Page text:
The man’s voice in the recording says he has to “put up” with “ungrateful Black kids who can’t test their way out of a paper bag” and Black teachers who “should have never been hired.” The recording continues with the man saying he’s “sick of the inadequacies of these people” and if he “has to get one more complaint from one more Jew in this community, I’m going to join the other side.”

Three Pikesville High employees — Darien and two physical education teachers who police said were friends with him — received an email from an unfamiliar email address with the MP3 recording around 10 p.m. Jan. 16, about a half-hour before the clip went viral on social media, police wrote.

The recording named one of the PE teachers as someone who shouldn’t have been hired. When she received the email with the audio clip, she sent it to a student and emailed it to several media outlets, she told police. The student then “rapidly spread the message around various social media outlets and throughout the school,” police wrote.

The teacher told detectives she was having professional issues with Eiswert and was not renewing her contract to work at Pikesville High. Baltimore County’s school board last week received Darien’s and the two teachers’ resignations from Pikesville High.

In an interview with detectives, Darien denied involvement in the recording or its release. He said he was unfamiliar with the email that sent the recording to him. Over two months, detectives subpoenaed documents from Google, AT&T and T-Mobile that led to an internet provider address registered to Darien’s grandmother, police wrote in charging documents.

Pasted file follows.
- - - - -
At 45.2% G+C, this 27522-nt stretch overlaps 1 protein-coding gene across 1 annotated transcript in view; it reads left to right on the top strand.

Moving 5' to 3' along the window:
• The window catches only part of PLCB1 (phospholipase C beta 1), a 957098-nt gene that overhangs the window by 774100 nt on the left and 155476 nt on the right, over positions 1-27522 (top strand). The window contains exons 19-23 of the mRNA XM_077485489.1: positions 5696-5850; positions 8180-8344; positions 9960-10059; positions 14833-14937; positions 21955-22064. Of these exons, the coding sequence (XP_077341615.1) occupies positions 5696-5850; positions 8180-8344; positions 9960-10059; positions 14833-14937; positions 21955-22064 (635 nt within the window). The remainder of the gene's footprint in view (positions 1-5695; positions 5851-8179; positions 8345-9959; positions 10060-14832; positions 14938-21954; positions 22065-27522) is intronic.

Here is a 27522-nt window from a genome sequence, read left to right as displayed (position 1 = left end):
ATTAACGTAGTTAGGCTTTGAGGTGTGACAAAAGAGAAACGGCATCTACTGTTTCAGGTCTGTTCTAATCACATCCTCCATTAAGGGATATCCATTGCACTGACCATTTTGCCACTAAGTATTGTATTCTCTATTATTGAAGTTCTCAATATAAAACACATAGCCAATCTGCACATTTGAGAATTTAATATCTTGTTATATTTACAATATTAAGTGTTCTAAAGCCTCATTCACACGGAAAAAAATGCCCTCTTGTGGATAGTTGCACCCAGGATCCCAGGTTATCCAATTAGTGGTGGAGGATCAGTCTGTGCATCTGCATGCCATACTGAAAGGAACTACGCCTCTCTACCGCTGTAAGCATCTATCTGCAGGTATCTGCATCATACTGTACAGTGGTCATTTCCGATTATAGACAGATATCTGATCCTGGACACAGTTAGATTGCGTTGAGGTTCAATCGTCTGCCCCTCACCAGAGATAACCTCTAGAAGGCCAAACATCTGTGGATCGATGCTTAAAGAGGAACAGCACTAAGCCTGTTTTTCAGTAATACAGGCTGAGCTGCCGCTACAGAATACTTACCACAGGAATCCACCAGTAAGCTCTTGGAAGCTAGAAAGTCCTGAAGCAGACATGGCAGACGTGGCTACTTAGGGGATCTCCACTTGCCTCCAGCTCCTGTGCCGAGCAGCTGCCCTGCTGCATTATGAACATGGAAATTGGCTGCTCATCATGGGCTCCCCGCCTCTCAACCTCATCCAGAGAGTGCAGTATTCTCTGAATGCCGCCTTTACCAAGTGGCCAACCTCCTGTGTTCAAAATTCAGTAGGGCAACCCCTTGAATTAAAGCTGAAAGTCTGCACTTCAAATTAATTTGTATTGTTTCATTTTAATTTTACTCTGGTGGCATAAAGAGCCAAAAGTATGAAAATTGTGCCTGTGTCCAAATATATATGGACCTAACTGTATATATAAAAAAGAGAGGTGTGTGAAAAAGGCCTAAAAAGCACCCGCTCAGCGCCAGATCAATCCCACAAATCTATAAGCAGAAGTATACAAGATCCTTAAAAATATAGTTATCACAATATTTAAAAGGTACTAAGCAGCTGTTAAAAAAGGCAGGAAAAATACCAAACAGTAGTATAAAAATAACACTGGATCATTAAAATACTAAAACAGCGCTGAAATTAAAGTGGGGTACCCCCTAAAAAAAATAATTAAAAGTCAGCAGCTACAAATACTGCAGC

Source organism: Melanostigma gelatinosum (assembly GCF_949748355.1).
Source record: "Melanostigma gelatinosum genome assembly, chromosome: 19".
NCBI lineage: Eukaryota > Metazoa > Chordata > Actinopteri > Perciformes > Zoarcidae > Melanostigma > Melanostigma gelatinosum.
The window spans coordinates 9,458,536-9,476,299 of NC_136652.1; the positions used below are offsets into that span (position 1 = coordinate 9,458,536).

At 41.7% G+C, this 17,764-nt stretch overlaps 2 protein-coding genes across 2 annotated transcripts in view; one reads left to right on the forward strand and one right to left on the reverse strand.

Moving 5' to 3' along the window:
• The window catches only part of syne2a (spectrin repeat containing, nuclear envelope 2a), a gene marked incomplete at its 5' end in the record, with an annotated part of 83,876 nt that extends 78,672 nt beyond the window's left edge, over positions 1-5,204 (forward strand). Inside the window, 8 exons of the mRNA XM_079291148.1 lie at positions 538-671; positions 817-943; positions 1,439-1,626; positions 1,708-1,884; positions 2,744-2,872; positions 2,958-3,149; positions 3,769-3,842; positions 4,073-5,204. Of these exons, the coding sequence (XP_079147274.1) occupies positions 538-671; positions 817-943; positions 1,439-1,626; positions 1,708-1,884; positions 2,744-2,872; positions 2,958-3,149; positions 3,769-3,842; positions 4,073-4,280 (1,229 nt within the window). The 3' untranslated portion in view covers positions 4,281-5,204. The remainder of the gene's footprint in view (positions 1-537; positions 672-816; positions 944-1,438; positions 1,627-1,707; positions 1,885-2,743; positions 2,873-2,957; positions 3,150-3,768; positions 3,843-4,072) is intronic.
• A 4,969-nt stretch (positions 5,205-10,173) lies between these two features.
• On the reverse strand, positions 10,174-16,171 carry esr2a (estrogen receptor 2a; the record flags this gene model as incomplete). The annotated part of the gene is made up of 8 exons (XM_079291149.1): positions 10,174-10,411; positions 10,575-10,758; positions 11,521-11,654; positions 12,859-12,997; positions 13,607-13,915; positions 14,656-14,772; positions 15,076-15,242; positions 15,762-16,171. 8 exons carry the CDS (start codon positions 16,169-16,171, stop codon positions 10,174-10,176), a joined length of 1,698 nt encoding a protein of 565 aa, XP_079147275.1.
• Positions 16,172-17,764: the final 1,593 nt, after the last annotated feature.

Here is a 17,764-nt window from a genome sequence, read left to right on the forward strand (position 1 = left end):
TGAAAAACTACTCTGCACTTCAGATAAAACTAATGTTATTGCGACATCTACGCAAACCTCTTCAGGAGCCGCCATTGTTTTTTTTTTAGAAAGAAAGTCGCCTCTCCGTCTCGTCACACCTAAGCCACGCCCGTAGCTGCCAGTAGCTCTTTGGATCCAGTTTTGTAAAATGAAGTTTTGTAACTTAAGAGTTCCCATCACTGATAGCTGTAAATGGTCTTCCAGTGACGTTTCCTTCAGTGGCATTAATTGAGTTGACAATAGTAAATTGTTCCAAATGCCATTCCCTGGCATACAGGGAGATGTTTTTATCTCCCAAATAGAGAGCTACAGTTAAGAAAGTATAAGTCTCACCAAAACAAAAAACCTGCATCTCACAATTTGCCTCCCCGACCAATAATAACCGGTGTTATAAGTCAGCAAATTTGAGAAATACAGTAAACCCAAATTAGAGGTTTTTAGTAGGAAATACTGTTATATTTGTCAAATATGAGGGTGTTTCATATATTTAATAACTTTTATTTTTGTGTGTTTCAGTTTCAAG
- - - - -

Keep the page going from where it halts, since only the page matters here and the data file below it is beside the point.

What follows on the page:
The recovery cellphone number associated with the Google account was registered to Darien, police wrote. The number has since been disabled. Detectives also consulted an FBI contractor and a forensic analyst, who said the recording “contained traces of AI-generated content with human editing after the fact,” such as background noise for realism.

A BCPS information technology employee searched Darien’s access to the system’s network and found that he used language tools and accessed OpenAI tools and Microsoft Bing Chat services that are similar to OpenAI three times — Dec. 18, Dec. 19 and Jan. 15, the last being a day before the audio clip was released.

A second expert opinion from a forensic analyst said the recording was manipulated with multiple recordings placed together, police wrote.

Rogers said the school system filed a recommendation to terminate Darien. School officials are investigating the two PE teachers, who are on leave. McCullough said the criminal investigation is ongoing.

The theft accusation, which Rogers says is ongoing, entails Darien allegedly paying his roommate, a junior varsity coach, $1,910 to be an assistant coach with the girls soccer team, something the roommate didn’t do.

In the wake of the recording, teachers feared that recording devices were planted in the school, which created a rift in trust between teachers and administrators, according to police.


Cindy Sexton, president of the Teachers Association of Baltimore County, which represents athletic directors, said the union is waiting for the criminal investigation to unfold. TABCO and the National Education Association are troubled by AI being manipulated and used against educators, she said.

“As a society, we need to get in front of and get a handle on AI because of, unfortunately, situations like this are going to continue to happen,” Sexton said. “Our students are tech-savvy; lots of people are. It opens up a whole new world of concern for all of us. We all have our voices out there.”